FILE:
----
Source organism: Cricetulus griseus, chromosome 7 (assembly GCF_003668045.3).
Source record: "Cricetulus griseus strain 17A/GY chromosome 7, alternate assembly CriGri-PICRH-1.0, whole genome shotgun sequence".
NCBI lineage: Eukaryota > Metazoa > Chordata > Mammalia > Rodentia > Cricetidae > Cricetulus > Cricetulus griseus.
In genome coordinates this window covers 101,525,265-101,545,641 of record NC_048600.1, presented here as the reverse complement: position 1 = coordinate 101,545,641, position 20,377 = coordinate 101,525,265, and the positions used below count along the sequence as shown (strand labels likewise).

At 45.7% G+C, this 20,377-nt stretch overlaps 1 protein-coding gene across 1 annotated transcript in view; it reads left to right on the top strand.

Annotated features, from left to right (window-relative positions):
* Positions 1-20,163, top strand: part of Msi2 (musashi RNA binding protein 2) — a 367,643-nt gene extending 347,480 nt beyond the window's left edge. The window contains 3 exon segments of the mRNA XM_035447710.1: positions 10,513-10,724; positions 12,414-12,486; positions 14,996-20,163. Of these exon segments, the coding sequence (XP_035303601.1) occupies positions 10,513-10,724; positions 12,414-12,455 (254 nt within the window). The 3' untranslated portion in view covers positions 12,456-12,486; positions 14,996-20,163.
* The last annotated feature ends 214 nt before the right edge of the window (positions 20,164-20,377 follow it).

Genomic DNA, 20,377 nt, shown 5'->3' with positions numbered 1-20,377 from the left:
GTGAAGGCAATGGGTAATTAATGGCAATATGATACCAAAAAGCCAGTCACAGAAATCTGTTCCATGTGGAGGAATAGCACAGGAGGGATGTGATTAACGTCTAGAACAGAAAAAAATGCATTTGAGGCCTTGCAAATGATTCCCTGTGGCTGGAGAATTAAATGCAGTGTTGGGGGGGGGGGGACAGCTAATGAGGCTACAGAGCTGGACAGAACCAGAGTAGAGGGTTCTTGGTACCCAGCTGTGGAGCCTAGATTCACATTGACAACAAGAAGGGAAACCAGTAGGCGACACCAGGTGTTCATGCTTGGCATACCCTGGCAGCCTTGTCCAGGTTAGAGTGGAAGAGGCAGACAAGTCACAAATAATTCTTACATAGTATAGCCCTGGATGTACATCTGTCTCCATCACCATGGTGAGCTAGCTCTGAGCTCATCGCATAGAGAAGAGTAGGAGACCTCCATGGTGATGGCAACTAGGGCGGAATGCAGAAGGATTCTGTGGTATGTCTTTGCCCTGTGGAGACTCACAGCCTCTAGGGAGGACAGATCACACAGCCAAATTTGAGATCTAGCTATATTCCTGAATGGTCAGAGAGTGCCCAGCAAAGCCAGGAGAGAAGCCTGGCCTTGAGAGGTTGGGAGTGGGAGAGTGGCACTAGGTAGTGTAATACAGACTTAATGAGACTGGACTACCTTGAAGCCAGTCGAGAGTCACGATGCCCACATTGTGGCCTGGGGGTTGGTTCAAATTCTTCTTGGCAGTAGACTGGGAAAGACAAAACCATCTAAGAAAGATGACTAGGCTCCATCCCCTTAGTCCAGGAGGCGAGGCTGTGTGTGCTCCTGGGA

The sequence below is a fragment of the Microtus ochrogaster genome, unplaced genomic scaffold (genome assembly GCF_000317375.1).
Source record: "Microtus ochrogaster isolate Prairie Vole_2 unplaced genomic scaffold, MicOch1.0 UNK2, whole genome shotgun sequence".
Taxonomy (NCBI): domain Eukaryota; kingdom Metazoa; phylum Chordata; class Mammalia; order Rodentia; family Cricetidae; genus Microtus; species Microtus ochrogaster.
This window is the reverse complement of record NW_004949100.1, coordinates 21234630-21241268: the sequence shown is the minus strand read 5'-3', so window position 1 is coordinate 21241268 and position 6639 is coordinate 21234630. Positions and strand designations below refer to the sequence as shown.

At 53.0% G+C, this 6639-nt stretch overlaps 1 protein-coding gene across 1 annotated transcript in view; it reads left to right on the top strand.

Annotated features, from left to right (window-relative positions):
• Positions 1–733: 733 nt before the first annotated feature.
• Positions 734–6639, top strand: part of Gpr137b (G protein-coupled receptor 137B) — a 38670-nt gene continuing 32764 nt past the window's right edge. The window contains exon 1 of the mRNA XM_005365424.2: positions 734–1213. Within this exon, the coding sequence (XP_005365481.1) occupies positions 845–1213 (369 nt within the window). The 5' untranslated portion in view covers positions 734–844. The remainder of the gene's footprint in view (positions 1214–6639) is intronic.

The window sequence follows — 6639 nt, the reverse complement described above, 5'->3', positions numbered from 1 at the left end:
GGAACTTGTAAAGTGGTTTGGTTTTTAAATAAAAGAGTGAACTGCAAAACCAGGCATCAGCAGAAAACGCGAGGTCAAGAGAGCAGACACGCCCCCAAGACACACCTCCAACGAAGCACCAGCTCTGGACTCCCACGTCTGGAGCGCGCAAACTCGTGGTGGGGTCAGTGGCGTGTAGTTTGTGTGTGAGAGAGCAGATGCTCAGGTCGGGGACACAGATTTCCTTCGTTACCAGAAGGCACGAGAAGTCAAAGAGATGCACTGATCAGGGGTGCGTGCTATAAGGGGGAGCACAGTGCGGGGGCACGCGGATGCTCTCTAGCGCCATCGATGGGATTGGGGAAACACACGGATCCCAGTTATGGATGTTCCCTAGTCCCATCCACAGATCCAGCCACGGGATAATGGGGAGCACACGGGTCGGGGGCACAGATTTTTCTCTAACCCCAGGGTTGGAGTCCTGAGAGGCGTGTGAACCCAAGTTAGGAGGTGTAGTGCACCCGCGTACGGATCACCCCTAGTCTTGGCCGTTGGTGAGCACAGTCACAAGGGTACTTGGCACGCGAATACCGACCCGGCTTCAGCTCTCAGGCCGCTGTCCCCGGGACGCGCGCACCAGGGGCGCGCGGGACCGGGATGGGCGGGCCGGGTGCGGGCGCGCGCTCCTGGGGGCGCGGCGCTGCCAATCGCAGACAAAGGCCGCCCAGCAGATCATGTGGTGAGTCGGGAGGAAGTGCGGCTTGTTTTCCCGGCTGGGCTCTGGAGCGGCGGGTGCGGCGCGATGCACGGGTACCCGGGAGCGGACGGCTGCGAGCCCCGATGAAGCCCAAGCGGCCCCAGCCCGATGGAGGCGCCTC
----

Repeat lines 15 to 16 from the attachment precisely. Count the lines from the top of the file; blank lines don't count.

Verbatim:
At 53.0% G+C, this 6639-nt stretch overlaps 1 protein-coding gene across 1 annotated transcript in view; it reads left to right on the top strand.

Annotated features, from left to right (window-relative positions):